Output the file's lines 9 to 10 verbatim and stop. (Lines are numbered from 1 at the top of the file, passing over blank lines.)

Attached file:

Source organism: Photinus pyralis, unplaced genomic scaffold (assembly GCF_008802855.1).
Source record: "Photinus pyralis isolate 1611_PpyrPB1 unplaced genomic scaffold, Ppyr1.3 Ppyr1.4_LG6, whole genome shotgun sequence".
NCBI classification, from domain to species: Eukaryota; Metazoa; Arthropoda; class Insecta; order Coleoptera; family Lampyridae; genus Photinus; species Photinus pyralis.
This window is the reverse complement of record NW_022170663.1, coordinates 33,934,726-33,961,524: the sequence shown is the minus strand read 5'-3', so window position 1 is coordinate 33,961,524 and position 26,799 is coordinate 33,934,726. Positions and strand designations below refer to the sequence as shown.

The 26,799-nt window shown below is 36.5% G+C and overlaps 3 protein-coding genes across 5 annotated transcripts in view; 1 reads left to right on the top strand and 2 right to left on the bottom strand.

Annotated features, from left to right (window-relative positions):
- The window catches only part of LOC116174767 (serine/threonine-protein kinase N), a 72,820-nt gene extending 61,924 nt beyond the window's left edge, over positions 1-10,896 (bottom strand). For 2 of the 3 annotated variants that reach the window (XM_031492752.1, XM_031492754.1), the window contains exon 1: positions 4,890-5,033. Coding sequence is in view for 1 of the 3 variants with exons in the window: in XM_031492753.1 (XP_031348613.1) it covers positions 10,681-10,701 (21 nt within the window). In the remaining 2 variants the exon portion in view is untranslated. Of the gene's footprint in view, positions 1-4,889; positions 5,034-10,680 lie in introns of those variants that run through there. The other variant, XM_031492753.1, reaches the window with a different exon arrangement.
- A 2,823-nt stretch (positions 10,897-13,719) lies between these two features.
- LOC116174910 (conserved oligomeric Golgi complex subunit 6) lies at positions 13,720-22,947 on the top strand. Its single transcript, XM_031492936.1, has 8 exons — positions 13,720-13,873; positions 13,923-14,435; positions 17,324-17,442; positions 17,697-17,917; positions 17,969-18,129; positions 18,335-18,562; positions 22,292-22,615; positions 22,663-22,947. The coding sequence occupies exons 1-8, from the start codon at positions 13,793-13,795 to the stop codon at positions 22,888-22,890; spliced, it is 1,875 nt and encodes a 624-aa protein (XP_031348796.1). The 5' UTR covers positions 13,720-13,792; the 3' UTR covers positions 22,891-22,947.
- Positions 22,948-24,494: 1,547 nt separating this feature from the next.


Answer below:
- LOC116174910 (conserved oligomeric Golgi complex subunit 6) lies at positions 13,720-22,947 on the top strand. Its single transcript, XM_031492936.1, has 8 exons — positions 13,720-13,873; positions 13,923-14,435; positions 17,324-17,442; positions 17,697-17,917; positions 17,969-18,129; positions 18,335-18,562; positions 22,292-22,615; positions 22,663-22,947. The coding sequence occupies exons 1-8, from the start codon at positions 13,793-13,795 to the stop codon at positions 22,888-22,890; spliced, it is 1,875 nt and encodes a 624-aa protein (XP_031348796.1). The 5' UTR covers positions 13,720-13,792; the 3' UTR covers positions 22,891-22,947.
- Positions 22,948-24,494: 1,547 nt separating this feature from the next.